Many of today’s increasingly complex development challenges, from rapid urban expansion to climate change, disaster resilience, and social inclusion, are intimately tied to land and the way it is used. Addressing these challenges while also ensuring individuals and communities are able to make full use of their land depends on consistent, reliable, and accessible identification of land rights.
The development community has experienced various “revolutions” over the years – from microfinance to women’s rights, from the green revolution to sustainable development. Each of these awakenings has improved our understanding of the challenges we face; each has transformed the development landscape, mostly for the better.
We now see the beginnings of another, long-overdue, revolution: this one focused on the fundamental role of land in sustainable development. Land has often been at the root of revolutions, but the coming land revolution is not about overthrowing old orders. It is based on the basic fact that much of the world has never gotten around to legally documenting land rights. According to the World Bank, only 10% of land in rural Africa and 30% of land globally is documented. This gap is the cause of widespread chaos and dysfunction around the world.
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Land and property lie at the center of many of today’s pressing development challenges. Consider that at most 10% of land in rural Africa is reliably registered. At this week‘s annual Land and Poverty Conference here at the World Bank, we will hear how this vast gap in documentation of land gap blunts access to opportunities and key services for millions of the world’s poorest people, contributes to gender inequality, and undermines environmental sustainability.
Urban population in Africa will double within the next 25 years and reach 1 billion people by 2040, but concentration of people in cities has not been accompanied by economic density.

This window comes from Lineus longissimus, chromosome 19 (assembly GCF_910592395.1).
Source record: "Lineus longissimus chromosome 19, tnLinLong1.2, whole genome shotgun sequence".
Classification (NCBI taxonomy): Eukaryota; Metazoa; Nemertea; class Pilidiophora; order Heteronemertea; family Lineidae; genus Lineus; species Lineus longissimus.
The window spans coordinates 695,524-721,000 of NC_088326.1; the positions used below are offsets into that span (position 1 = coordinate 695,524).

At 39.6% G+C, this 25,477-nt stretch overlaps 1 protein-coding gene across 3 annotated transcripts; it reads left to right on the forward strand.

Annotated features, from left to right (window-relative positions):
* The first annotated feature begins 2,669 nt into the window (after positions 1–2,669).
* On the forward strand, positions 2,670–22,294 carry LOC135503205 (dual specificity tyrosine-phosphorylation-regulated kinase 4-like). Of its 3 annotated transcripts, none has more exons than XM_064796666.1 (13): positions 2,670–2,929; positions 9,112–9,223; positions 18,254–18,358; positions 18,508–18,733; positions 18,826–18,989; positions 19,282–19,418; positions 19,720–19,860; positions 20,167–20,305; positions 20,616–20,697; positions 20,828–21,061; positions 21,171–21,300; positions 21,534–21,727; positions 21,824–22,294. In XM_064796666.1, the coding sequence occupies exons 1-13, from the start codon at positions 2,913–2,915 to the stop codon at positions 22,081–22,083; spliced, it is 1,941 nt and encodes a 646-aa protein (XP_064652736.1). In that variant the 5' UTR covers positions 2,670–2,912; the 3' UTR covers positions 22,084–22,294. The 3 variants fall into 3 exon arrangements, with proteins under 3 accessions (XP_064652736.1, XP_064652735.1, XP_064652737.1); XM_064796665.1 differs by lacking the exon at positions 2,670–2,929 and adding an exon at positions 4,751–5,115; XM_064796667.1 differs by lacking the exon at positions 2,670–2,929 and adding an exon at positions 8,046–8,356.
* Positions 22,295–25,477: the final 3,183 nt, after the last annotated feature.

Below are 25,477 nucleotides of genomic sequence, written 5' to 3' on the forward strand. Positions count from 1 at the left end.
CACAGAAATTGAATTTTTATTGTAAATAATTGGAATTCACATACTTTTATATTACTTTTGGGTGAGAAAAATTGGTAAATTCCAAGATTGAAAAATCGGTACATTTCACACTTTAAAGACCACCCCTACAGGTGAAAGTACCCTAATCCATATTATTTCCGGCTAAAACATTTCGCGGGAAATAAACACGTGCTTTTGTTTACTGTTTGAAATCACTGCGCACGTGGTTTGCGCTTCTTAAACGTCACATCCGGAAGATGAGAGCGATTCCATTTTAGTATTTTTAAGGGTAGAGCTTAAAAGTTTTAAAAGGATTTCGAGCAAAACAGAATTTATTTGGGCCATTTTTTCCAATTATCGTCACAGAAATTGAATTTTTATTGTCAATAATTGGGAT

Typical African cities share three features that constrain urban development and create daily challenges for businesses and residents: they are crowded, disconnected, and therefore costly, according to a new report titled “Africa’s Cities: Opening Doors to the World.”
Good stewardship of land – whether fertile fields or tracts on the edges of growing cities – can drive sustainable and equitable development. Done well, good land governance can enable farmers, community leaders, city planners, remote sensing scientists, researchers and relief organizations to successfully deal with climate change, urbanization, gender equality, and food security. But the complexity of land administration, and its attendant institutional and political hurdles, often hamper progress and reinforce deep-seated inequalities and inertia instead of fostering growth and shared prosperity.
This is what makes the Annual World Bank Conference on Land and Poverty happening this week at the World Bank so important. Over 1,000 experts from 115 countries have gathered here for the event and are exploring a wide range of problems and potential solutions.
Land issues continue to grab headlines –and most of the time in a negative way: ‘Land grabs’ by foreign investors that ride roughshod over local rights, dispossession of farmers with little or no compensation to make way for urban developers or infrastructure, regulations and red tape that stifle private business and encourage shady deals, widespread neglect of women’s rights, and widening inequality and landlessness are all too familiar from the news and highlighting the dire consequences impact of countries failing to come to grips with one of the –literally- most fundamental issues to most poor people’s lives.
- land rights
Policies that aim to improve the position of women relative to men are desirable not only on equity but also on efficiency grounds. While developing countries continue to improve economic opportunities for women, inheritance laws remain strongly biased against women in many societies. When the distribution of inherited wealth is highly unequal, the effect of this disparity on economic inequality is of considerable interest. Parental bequests of material wealth and human capital investments represent central forms of intergenerational transfers that affect long-term development in far reaching ways.
The leasing or purchase of agricultural land in the developing world has become a hot button issue as the planet has grown more crowded and the pressure to stake out more arable land – whether for food or biofuels – grows. At the same time, agricultural productivity in many of the poorest communities around the globe has stagnated and, unless higher crop yields can be attained, far too many people will remain trapped in poverty. Helping such smallholders catch the wave of rising interest in farmland is a key aim of the Annual World Bank Conference on Land and Poverty, which began Monday. Our theme this year is ‘Land Governance in a Rapidly Changing Environment.”
It’s clear that this year, many stakeholders who are either taking part in the conference or criticizing the event from outside think that global interest in farmland in the developing world is at a tipping point.